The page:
Instead, it is much easier to run nodeunit directly from scripts in package.json

"scripts": {
  "test": "nodeunit tests-nodeunits/**/*.js"
}

and then run in console

npm test

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@BenjaminVanRyseghem

BenjaminVanRyseghem Aug 12, 2017

Owner

grunt is to be removed, I kept it so far to run old tests 😄

it's already replaced with gulp

gulpfile.js Outdated
.pipe(plugins.eslint())
.pipe(plugins.eslint.format("unix"))
.pipe(plugins.eslint.failAfterError());
});

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@ArmorDarks

ArmorDarks Aug 12, 2017

Here it comes again. Gulp is overkill for that task.

"scripts": {
  "lint": "eslint \"src/**/*.js,tests/**/*.js,languages/**/*.js\"",
  "test": "lint && nodeunit tests-nodeunits/**/*.js"
}

and then run in console

npm test

With Standard this might be even simpler:

"scripts": {
  "lint": "standard",
  "test": "lint && nodeunit tests-nodeunits/**/*.js"
}

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@BenjaminVanRyseghem

BenjaminVanRyseghem Aug 12, 2017

Owner

thanks 😄

I usually try to use gulp as much as I can, but I don't really know why 😄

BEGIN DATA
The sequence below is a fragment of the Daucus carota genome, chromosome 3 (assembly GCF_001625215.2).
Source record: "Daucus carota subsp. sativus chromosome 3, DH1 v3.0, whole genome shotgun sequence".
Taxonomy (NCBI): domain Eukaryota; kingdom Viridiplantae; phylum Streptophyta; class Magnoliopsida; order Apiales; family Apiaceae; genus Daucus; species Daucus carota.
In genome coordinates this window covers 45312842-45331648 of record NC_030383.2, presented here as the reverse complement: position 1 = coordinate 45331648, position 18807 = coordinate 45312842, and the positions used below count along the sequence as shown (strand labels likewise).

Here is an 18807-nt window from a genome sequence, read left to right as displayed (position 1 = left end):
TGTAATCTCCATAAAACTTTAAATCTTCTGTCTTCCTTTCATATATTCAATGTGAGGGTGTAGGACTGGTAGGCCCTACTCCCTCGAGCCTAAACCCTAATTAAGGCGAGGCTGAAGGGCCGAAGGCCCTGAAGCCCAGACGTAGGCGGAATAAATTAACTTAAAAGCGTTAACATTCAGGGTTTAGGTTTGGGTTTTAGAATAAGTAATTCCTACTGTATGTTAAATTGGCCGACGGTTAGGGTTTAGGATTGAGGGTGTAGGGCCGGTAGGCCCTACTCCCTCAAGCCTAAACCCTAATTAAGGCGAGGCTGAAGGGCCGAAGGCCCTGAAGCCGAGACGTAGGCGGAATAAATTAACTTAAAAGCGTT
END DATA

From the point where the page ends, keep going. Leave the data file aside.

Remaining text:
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@ArmorDarks

ArmorDarks Aug 12, 2017

There is really no point in doing that, since you basically keep adding additional abstraction layers for really simple things.

Do not mistake me. I have very large experience with Grunt (Kotsu) and it took us some time too to realize, that by doring everything exclusively through Grunt\Gulp we only make things harder, dealing with abstractions, and complicating things when it comes to CI integration.

Grunt and Gulp are cool, but they are for more difficult tasks, really.

return gulp.src(["./src/**/*.js", "./languages/**/*.js"])
.pipe(plugins.istanbul())
.pipe(plugins.istanbul.hookRequire());
});

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@ArmorDarks

ArmorDarks Aug 12, 2017

This one better to live in scripts too, Gulp here doesn't help at all

However, with Jest it would be even easier, since Istanbul comes as part of Jest:

"scripts": {
  "lint": "eslint \"src/**/*.js,tests/**/*.js,languages/**/*.js\"",
  "test": "lint && jest --coverage && nodeunit tests-nodeunits/**/*.js"
}
gulpfile.js Outdated
}))
.pipe(plugins.istanbul.writeReports());
// .pipe(plugins.istanbul.enforceThresholds({thresholds: {global: 90}}));
});

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@ArmorDarks

ArmorDarks Aug 12, 2017

This one could be moved to scripts too, effectively reducing dependency on 3rd-party plugins and eleminating unnecessary abstraction.

gulpfile.js Outdated
// Coverage
gulp.task("basic-coverage", () => {
return gulp.src("").pipe(plugins.shell("istanbul cover ./node_modules/.bin/jasmine --captureExceptions")

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@ArmorDarks

ArmorDarks Aug 12, 2017

Oh my. This one just cries to move directly into scripts, since you're basically hacking Gulp to make it work.